Library Turning Page with Renovation
Normally, the Maryville University Library is quiet, even by library standards, over the summer. Not so this summer, as the Library is undergoing a serious facelift, its first major renovation since being constructed in 1988. “Every 20 years, we like to make changes,” joked Genie McKee, Ph.D., dean of the University Library.
McKee credits Acting Maryville President Brian Nedwek, Ph.D., with championing the importance of updating the University Library. “The Library faculty and staff have done a tremendous job of modernizing its reference materials and other resources and now it’s time that we give similar attention to the Library’s role in creating a vibrant learning environment at Maryville,” Nedwek said
The Library will celebrate its new look with an open house from 3:30 – 4:30 p.m., August 27, which will include a ribbon cutting with new University President Mark Lombardi, Ph.D. McKee noted that Pat Apel, Maryville’s physical plant director, and his staff, have been a tremendous help in selecting new furniture and other fixtures, and in moving existing furniture in preparation for the renovations. All work should be completed by the beginning of the fall semester, McKee said.
She noted today’s college student has grown accustomed to bookstores like Borders, which offer both comfortable accouterments and functional work spaces. The centerpiece of the University Library’s renovation will be the transformation of the first floor into an Information Commons area, which will provide students and Library faculty and staff with the latest in technological access. It also will enable students to collaborate with each other, and with Library staff, on conducting research for class projects, McKee said.
McKee and Nedwek were among the University administrators and faculty members who met as a committee over the past year to study the issue of Library renovations. Other committee members were Mary Ellen Finch, Ph.D., interim vice president for academic affairs; Larry Hays, Ph.D., vice president for administration and finance; Julie Bergfeld, director of academic computing and instructional technology; and Jesse Kavadlo, Ph.D., assistant professor of English and director of the University’s Writing Center.
Early on, the group met with an architect and interior designer from the St. Louis architectural firm of Bond Wolfe to review preliminary renovation plans. The architect, Susan Pruchnicki, and the designer, Jenny Reed, along with McKee, conducted focus groups with faculty, staff and students during the fall semester to learn what improvements they would like to see in the Library.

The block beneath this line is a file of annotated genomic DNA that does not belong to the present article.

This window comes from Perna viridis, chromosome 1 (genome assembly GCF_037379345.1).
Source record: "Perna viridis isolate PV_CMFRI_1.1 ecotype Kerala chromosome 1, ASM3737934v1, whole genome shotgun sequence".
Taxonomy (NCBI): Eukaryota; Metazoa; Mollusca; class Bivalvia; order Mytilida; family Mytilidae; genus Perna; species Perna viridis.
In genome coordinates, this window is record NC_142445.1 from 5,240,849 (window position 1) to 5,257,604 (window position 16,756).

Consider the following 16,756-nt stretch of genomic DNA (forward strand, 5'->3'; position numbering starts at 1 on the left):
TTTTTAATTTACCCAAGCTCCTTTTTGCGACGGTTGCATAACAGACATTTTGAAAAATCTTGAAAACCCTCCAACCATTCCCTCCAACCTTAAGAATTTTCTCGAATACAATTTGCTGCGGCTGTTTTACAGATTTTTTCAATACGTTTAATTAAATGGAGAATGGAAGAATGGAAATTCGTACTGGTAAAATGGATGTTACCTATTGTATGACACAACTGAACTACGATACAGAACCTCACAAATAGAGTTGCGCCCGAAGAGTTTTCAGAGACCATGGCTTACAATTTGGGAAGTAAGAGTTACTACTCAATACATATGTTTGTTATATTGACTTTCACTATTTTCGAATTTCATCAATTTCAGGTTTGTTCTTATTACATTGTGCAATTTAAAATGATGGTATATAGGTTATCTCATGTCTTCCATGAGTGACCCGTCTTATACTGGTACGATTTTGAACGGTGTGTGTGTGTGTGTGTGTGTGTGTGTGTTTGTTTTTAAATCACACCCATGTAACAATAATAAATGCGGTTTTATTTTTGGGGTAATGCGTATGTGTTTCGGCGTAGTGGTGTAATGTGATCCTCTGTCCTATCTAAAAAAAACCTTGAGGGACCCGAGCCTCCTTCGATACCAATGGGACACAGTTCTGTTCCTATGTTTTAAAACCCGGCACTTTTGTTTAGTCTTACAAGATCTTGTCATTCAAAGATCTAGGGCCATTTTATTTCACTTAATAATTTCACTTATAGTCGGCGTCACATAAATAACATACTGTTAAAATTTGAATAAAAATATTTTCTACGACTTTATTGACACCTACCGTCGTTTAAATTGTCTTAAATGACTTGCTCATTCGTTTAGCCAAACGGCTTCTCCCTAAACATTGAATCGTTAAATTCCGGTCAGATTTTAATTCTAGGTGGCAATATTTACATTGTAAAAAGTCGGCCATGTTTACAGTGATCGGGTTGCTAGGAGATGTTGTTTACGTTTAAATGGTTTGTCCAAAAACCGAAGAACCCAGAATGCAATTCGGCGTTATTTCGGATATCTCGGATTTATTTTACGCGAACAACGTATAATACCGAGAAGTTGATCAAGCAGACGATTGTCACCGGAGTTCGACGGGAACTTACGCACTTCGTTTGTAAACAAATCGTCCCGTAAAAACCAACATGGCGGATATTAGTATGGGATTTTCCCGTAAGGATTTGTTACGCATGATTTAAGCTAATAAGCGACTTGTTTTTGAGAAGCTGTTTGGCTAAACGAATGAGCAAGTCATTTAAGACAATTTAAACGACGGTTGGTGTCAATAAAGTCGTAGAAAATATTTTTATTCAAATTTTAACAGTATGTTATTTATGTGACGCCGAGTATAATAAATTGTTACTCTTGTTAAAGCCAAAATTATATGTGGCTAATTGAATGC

“We want to make the Library more of a center for learning with faculty, staff and students working in a collaborative and technologically rich environment,” McKee said.
The Information Commons will include 13 chairs with tablet arms for laptops, 74 task chairs, 42 individual workstations for desktop computers (up from 28 workstations currently) and more electrical outlets for laptop use.
Also, the number of group study areas in the Library will increase from four to nine, with three of these areas having a computer for group use. The Library’s aesthetics also will receive an upgrade as three lounge areas with love seats and lounge chairs will be added.
Maryville University, founded in 1872, is a private, coeducational institution offering approximately 50 undergraduate, seven master’s and two doctoral degree programs to 3,300 students. Ranked by U.S. News and World Report as one of America’s Best Colleges in the Midwest, Maryville University prepares its students for successful and meaningful careers by offering programs that integrate liberal arts with professional studies.
Among Maryville’s most recent graduates, 94 percent are employed or attending graduate school. Approximately 15,000 alumni work and live in the St. Louis region.
In the photo: Genie McKee, Ph.D., dean of the Maryville University Library, discusses Library renovations with Gene LaVigne, sales representative for Chester Harvey, the company from where the Library purchased its new furniture.